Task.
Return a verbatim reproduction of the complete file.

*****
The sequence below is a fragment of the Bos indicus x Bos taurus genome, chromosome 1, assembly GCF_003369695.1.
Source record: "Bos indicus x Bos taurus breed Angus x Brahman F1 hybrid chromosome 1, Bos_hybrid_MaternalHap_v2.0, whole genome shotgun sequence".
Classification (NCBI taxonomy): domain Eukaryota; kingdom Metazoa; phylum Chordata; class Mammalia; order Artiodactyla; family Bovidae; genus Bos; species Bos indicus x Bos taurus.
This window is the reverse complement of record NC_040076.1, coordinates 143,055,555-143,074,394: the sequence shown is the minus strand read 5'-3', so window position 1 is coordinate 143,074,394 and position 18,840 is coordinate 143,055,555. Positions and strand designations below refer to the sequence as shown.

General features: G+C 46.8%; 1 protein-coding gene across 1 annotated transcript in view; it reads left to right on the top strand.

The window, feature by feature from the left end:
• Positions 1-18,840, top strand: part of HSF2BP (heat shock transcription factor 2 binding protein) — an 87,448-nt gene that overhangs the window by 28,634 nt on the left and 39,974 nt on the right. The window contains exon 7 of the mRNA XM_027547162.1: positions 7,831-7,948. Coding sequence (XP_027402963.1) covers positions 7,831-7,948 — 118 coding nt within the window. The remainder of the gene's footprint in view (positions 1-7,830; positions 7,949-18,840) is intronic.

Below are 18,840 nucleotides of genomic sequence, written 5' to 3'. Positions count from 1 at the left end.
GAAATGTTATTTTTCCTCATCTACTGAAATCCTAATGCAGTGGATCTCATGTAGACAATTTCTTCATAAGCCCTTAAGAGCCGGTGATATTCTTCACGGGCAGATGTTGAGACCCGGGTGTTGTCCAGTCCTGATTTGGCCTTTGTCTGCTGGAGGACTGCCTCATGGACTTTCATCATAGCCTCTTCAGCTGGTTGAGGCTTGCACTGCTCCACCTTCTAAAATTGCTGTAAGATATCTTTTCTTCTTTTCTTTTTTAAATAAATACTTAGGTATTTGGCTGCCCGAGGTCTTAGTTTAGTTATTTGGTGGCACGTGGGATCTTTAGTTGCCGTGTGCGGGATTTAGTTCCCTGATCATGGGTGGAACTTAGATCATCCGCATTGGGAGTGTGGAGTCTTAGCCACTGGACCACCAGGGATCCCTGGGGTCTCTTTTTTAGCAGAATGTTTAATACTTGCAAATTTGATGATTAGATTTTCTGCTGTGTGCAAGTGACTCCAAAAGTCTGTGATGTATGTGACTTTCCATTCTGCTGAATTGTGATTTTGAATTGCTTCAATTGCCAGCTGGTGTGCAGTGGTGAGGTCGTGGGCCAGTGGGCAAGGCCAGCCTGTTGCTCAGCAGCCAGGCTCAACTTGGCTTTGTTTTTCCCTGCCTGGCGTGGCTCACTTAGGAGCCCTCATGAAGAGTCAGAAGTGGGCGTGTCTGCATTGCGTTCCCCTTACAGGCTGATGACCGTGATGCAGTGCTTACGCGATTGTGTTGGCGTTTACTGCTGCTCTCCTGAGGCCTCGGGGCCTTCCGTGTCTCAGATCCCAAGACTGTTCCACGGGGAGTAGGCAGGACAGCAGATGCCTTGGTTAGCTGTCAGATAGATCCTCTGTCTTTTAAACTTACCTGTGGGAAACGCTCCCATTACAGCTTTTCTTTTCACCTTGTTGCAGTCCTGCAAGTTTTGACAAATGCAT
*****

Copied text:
The sequence below is a fragment of the Bos indicus x Bos taurus genome, chromosome 1, assembly GCF_003369695.1.
Source record: "Bos indicus x Bos taurus breed Angus x Brahman F1 hybrid chromosome 1, Bos_hybrid_MaternalHap_v2.0, whole genome shotgun sequence".
Classification (NCBI taxonomy): domain Eukaryota; kingdom Metazoa; phylum Chordata; class Mammalia; order Artiodactyla; family Bovidae; genus Bos; species Bos indicus x Bos taurus.
This window is the reverse complement of record NC_040076.1, coordinates 143,055,555-143,074,394: the sequence shown is the minus strand read 5'-3', so window position 1 is coordinate 143,074,394 and position 18,840 is coordinate 143,055,555. Positions and strand designations below refer to the sequence as shown.

General features: G+C 46.8%; 1 protein-coding gene across 1 annotated transcript in view; it reads left to right on the top strand.

The window, feature by feature from the left end:
• Positions 1-18,840, top strand: part of HSF2BP (heat shock transcription factor 2 binding protein) — an 87,448-nt gene that overhangs the window by 28,634 nt on the left and 39,974 nt on the right. The window contains exon 7 of the mRNA XM_027547162.1: positions 7,831-7,948. Coding sequence (XP_027402963.1) covers positions 7,831-7,948 — 118 coding nt within the window. The remainder of the gene's footprint in view (positions 1-7,830; positions 7,949-18,840) is intronic.

Below are 18,840 nucleotides of genomic sequence, written 5' to 3'. Positions count from 1 at the left end.
GAAATGTTATTTTTCCTCATCTACTGAAATCCTAATGCAGTGGATCTCATGTAGACAATTTCTTCATAAGCCCTTAAGAGCCGGTGATATTCTTCACGGGCAGATGTTGAGACCCGGGTGTTGTCCAGTCCTGATTTGGCCTTTGTCTGCTGGAGGACTGCCTCATGGACTTTCATCATAGCCTCTTCAGCTGGTTGAGGCTTGCACTGCTCCACCTTCTAAAATTGCTGTAAGATATCTTTTCTTCTTTTCTTTTTTAAATAAATACTTAGGTATTTGGCTGCCCGAGGTCTTAGTTTAGTTATTTGGTGGCACGTGGGATCTTTAGTTGCCGTGTGCGGGATTTAGTTCCCTGATCATGGGTGGAACTTAGATCATCCGCATTGGGAGTGTGGAGTCTTAGCCACTGGACCACCAGGGATCCCTGGGGTCTCTTTTTTAGCAGAATGTTTAATACTTGCAAATTTGATGATTAGATTTTCTGCTGTGTGCAAGTGACTCCAAAAGTCTGTGATGTATGTGACTTTCCATTCTGCTGAATTGTGATTTTGAATTGCTTCAATTGCCAGCTGGTGTGCAGTGGTGAGGTCGTGGGCCAGTGGGCAAGGCCAGCCTGTTGCTCAGCAGCCAGGCTCAACTTGGCTTTGTTTTTCCCTGCCTGGCGTGGCTCACTTAGGAGCCCTCATGAAGAGTCAGAAGTGGGCGTGTCTGCATTGCGTTCCCCTTACAGGCTGATGACCGTGATGCAGTGCTTACGCGATTGTGTTGGCGTTTACTGCTGCTCTCCTGAGGCCTCGGGGCCTTCCGTGTCTCAGATCCCAAGACTGTTCCACGGGGAGTAGGCAGGACAGCAGATGCCTTGGTTAGCTGTCAGATAGATCCTCTGTCTTTTAAACTTACCTGTGGGAAACGCTCCCATTACAGCTTTTCTTTTCACCTTGTTGCAGTCCTGCAAGTTTTGACAAATGCAT